Hillary Clinton speaks to an audience in Toronto promoting her new book “What Happened” on Thursday, September 28, 2017. THE CANADIAN PRESS/Christopher Katsarov

Hillary Clinton thrills Toronto crowd

Feisty Hillary Clinton delights Toronto crowd with part feminist, part activist talk

Former American presidential candidate Hillary Clinton told an appreciative crowd on Thursday that more women in politics is the way to overcome the sexism that pervades the political world, and that democracy is under assault.

The Democrat was in Toronto to promote her new best-selling memoir, “What Happened,” in which she describes her stunning loss in last year’s election to political newcomer, Republican Donald Trump, a man often criticized as a misogynist.

“The only way to get sexism out of politics is to get more women into politics,” Clinton, 69, said. “I want more women in politics so our politics is more representative.”

Many reasons exist why politics can be a downright infuriating prospect for women, she said, citing the example of a group of men sitting around a table deciding what health care women need.

At the same time, politics can also be immensely rewarding by providing women a voice at the table, said Clinton as she praised Prime Minister Justin Trudeau for appointing Canada’s first gender-balanced cabinet.

“I especially appreciate Canada’s commitment to an open and diverse society that welcomes immigrants,” she said to loud applause.

In fact, she joked that she had received many suggestions to relocate to Canada. While she won’t be moving, she did enjoy her summer vacation in Quebec, she said.

Clinton said the Russian “misinformation campaign” during the presidential election was largely successful because Americans are finding it increasingly difficult to distinguish between truth and reason.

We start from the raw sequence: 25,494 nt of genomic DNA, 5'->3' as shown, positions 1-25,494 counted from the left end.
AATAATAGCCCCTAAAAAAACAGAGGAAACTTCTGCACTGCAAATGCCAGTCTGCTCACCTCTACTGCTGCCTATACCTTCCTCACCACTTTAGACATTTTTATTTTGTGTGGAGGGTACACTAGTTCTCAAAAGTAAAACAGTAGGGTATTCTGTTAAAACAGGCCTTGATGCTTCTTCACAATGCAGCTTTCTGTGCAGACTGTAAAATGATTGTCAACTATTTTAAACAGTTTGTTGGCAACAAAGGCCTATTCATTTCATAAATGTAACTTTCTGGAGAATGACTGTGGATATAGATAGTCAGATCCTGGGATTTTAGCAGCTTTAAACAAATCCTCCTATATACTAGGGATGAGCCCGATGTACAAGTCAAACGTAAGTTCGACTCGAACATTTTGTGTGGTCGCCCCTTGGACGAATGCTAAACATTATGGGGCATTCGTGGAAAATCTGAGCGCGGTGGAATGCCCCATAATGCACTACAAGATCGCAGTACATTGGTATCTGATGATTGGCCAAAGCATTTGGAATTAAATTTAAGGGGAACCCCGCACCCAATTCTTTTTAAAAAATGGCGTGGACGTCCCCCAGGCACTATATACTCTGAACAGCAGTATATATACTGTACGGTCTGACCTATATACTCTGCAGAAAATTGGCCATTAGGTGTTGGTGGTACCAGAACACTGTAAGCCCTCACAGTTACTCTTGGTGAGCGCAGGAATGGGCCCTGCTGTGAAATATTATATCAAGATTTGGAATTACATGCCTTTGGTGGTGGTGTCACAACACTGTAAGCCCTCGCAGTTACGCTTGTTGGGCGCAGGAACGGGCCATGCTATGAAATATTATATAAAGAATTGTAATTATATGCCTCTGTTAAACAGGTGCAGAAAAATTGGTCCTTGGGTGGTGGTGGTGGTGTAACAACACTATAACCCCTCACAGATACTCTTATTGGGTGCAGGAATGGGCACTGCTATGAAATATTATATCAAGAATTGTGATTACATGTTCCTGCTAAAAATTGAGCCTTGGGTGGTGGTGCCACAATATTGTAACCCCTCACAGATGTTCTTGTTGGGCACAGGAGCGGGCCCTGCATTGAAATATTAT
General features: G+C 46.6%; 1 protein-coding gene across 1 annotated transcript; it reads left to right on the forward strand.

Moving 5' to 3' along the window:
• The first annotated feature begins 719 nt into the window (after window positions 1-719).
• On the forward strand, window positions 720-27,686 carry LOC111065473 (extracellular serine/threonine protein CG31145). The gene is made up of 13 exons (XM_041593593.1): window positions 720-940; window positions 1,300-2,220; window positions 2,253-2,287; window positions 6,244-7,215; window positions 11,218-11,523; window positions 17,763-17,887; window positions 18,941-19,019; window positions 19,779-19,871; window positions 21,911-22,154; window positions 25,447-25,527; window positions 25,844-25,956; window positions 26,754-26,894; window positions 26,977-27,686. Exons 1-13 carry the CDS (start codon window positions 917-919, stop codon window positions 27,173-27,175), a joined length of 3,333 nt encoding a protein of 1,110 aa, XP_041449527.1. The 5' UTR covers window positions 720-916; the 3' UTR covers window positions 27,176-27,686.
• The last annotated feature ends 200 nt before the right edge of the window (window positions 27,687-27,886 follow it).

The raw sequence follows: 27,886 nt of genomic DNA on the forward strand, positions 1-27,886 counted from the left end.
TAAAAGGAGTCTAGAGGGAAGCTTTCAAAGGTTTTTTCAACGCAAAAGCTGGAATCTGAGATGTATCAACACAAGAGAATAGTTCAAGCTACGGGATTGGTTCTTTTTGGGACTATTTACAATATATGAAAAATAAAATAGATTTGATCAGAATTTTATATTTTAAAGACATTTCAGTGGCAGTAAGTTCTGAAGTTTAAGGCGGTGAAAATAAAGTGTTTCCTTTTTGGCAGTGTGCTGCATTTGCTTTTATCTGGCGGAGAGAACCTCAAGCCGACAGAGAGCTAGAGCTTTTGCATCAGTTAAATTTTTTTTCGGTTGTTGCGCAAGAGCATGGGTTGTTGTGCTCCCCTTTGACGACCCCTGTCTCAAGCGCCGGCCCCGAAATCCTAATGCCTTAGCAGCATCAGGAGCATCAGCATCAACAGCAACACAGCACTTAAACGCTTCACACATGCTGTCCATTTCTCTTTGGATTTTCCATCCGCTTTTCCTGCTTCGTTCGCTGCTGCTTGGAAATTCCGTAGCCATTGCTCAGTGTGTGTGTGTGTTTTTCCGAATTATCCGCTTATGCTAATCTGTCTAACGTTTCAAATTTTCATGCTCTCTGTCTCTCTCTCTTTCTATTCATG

“There is no such thing as an ‘alternative fact’ despite the war by some to wage a war on reason and evidence,” she said. “We can’t let that happen.”

Related: FBI director blasted by Democrats after probe revelation

Trump won’t condemn the Russian interference in American politics because there is growing evidence of “very tangled” financial relationships between the president, his associates and Russia, she said.

“Trump doesn’t just like (Russian President Vladimir) Putin,” she said, ”He wants to be like Putin.”

Russian cyberattacks on the Democratic National committee and emails stolen from her campaign, she said, warrant an independent commission to get to the bottom of the issue.

Although some seats were empty, organizers pegged the size of the crowd at above 5,000 — the majority of them women. They roared in delight as Clinton spoke about her trials and tribulations, interrupting her frequently to voice approval, laugh or clap.

Clinton’s publisher, Simon and Schuster, had billed her speech as a “detailed and surprisingly funny” account of her past and plans for the future, and the former secretary of state did not disappoint her audience.

“She gave me confidence that there is a future and we can do something,” Jan Moore said afterward. ”It was encouraging and uplifting.”